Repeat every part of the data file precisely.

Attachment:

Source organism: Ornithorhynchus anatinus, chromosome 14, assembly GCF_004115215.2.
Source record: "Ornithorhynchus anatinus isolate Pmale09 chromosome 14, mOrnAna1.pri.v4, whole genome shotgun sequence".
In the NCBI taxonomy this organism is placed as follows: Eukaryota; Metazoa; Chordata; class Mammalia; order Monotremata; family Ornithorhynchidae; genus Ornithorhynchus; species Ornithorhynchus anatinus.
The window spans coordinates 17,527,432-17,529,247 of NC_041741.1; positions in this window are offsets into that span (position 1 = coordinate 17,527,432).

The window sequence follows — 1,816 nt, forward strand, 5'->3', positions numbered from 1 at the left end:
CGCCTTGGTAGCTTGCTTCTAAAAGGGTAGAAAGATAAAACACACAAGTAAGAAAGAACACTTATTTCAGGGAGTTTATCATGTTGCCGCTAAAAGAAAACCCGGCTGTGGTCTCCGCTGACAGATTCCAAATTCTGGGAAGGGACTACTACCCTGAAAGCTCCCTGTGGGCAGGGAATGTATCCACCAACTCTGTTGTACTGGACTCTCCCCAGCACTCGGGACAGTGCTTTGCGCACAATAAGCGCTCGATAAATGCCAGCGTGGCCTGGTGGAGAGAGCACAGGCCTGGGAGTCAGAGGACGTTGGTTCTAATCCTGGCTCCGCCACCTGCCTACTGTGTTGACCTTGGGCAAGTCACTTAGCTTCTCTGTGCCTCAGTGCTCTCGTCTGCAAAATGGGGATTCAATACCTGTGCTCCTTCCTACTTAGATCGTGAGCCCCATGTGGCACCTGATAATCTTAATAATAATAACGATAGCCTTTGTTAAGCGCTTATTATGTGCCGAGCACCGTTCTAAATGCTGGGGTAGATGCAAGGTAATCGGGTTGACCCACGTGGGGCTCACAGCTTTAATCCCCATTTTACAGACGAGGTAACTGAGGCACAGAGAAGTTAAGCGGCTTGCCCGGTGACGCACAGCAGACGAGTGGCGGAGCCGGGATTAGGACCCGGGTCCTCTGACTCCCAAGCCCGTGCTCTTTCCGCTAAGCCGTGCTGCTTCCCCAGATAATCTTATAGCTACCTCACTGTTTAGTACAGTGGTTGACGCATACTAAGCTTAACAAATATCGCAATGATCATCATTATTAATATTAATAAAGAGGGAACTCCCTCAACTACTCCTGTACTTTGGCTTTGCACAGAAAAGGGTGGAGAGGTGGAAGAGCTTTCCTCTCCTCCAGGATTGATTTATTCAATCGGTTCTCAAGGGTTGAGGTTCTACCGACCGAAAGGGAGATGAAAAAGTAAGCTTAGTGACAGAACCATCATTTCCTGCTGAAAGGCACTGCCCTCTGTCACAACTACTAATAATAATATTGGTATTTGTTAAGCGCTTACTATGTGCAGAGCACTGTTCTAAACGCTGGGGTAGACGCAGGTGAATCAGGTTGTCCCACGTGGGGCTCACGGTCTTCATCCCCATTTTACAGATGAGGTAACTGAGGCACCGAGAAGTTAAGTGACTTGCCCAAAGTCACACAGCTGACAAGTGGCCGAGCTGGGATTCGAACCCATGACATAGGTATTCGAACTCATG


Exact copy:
Source organism: Ornithorhynchus anatinus, chromosome 14, assembly GCF_004115215.2.
Source record: "Ornithorhynchus anatinus isolate Pmale09 chromosome 14, mOrnAna1.pri.v4, whole genome shotgun sequence".
In the NCBI taxonomy this organism is placed as follows: Eukaryota; Metazoa; Chordata; class Mammalia; order Monotremata; family Ornithorhynchidae; genus Ornithorhynchus; species Ornithorhynchus anatinus.
The window spans coordinates 17,527,432-17,529,247 of NC_041741.1; positions in this window are offsets into that span (position 1 = coordinate 17,527,432).

The window sequence follows — 1,816 nt, forward strand, 5'->3', positions numbered from 1 at the left end:
CGCCTTGGTAGCTTGCTTCTAAAAGGGTAGAAAGATAAAACACACAAGTAAGAAAGAACACTTATTTCAGGGAGTTTATCATGTTGCCGCTAAAAGAAAACCCGGCTGTGGTCTCCGCTGACAGATTCCAAATTCTGGGAAGGGACTACTACCCTGAAAGCTCCCTGTGGGCAGGGAATGTATCCACCAACTCTGTTGTACTGGACTCTCCCCAGCACTCGGGACAGTGCTTTGCGCACAATAAGCGCTCGATAAATGCCAGCGTGGCCTGGTGGAGAGAGCACAGGCCTGGGAGTCAGAGGACGTTGGTTCTAATCCTGGCTCCGCCACCTGCCTACTGTGTTGACCTTGGGCAAGTCACTTAGCTTCTCTGTGCCTCAGTGCTCTCGTCTGCAAAATGGGGATTCAATACCTGTGCTCCTTCCTACTTAGATCGTGAGCCCCATGTGGCACCTGATAATCTTAATAATAATAACGATAGCCTTTGTTAAGCGCTTATTATGTGCCGAGCACCGTTCTAAATGCTGGGGTAGATGCAAGGTAATCGGGTTGACCCACGTGGGGCTCACAGCTTTAATCCCCATTTTACAGACGAGGTAACTGAGGCACAGAGAAGTTAAGCGGCTTGCCCGGTGACGCACAGCAGACGAGTGGCGGAGCCGGGATTAGGACCCGGGTCCTCTGACTCCCAAGCCCGTGCTCTTTCCGCTAAGCCGTGCTGCTTCCCCAGATAATCTTATAGCTACCTCACTGTTTAGTACAGTGGTTGACGCATACTAAGCTTAACAAATATCGCAATGATCATCATTATTAATATTAATAAAGAGGGAACTCCCTCAACTACTCCTGTACTTTGGCTTTGCACAGAAAAGGGTGGAGAGGTGGAAGAGCTTTCCTCTCCTCCAGGATTGATTTATTCAATCGGTTCTCAAGGGTTGAGGTTCTACCGACCGAAAGGGAGATGAAAAAGTAAGCTTAGTGACAGAACCATCATTTCCTGCTGAAAGGCACTGCCCTCTGTCACAACTACTAATAATAATATTGGTATTTGTTAAGCGCTTACTATGTGCAGAGCACTGTTCTAAACGCTGGGGTAGACGCAGGTGAATCAGGTTGTCCCACGTGGGGCTCACGGTCTTCATCCCCATTTTACAGATGAGGTAACTGAGGCACCGAGAAGTTAAGTGACTTGCCCAAAGTCACACAGCTGACAAGTGGCCGAGCTGGGATTCGAACCCATGACATAGGTATTCGAACTCATG